True, but I think the main reason that they are shifting from bailouts to bail-ins is because a bail-in is supposedly inflation neutral.  This allows them to pull off even more theft by QE before the inflation becomes obvious to the sheeple.  The author was mainly talking about thievery having secondary deflationary effects, i.e. people spending less on luxury goods and growing a business, which would attract the attention of thieves.  I think this deflationary effect debatable.  As you said, thieves will spend that money.  Spending on luxury goods will probably increase, because big, system-protected thieves are the main problem.  Easy targets might decide to enjoy their money before someone steals it.  People might "go Galt" and remove their production.  People might buy gold because it's hard to steal.  This would end the Ponzi sooner and bring inflation.  

I think we are seeing a separation into a victims' economy (scraping by) and a thieves' economy (crack-up boom, at least until the lights go out).

Fri, 01/31/2014 - 16:46 | Link to Comment moneybots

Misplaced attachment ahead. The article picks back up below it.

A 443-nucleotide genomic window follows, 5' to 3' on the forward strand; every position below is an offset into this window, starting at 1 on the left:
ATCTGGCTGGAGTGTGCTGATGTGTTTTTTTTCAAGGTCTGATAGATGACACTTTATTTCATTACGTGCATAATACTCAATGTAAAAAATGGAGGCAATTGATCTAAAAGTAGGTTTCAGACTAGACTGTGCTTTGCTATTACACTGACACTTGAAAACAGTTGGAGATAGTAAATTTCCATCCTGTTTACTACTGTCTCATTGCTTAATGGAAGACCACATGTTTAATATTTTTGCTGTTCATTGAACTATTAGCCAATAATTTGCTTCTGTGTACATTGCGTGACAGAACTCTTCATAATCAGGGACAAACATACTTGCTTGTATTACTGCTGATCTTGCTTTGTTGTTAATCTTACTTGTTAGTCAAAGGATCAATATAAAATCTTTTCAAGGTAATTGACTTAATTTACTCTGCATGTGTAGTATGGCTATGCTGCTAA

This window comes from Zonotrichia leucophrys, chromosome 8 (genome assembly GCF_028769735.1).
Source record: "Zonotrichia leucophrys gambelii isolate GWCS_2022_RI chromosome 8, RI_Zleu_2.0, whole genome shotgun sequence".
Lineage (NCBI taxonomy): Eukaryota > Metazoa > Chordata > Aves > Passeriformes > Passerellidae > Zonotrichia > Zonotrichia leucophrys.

moneybots's picture

" I love how people can say with a straight face that there is deflation.  The money supply chart looks like a rocket taking off, and prices are cruising up at a mighty pace.  Is the belief that if we all hold hands and look soulfully into each others eyes while intoning "Deflation" that the price of necessities won't climb into the stratosphere?"

 

Inflation causes deflation.  100% of bubbles burst and deflate.  That includes credit bubbles.  The money supply chart is created out of debt.

 

Sat, 02/01/2014 - 05:05 | Link to Comment limit_less
limit_less's picture

moneybots - "Inflation causes deflation." you mean booms cause busts.

Inflation and deflation are a medium to long term trend. short term inflation and deflation are booms and busts.

Deflation occurs because you can get the same thing for less in the future.

Busts occur because there was too much credit expansion without a corresponding increase in productivity.

Fri, 01/31/2014 - 14:39 | Link to Comment Bearwagon
Bearwagon's picture

Let me tell you something: Theft is the oldest trade of all. Anyone who thought otherwise should think agagin.

Sat, 02/01/2014 - 17:10 | Link to Comment Its_the_economy...
Its_the_economy_stupid's picture

Tell that to Lolita.

Fri, 01/31/2014 - 14:39 | Link to Comment CrashisOptimistic
CrashisOptimistic's picture

Ah yes, the ongoing effort to rescue us from affordable everyday prices.

Fri, 01/31/2014 - 14:43 | Link to Comment disabledvet
disabledvet's picture

It's not theft because it works a cross purposes.
"Driving Government itself into bankruptcy" doesn't help the bank.

The Government is its top tier credit.
With interest rates on treasuries at record lows...and going far lower...it is thin gruel indeed to be the guy who "bankrupted the State of Illinois."

The existence of bad credits does not preclude the existence good credits.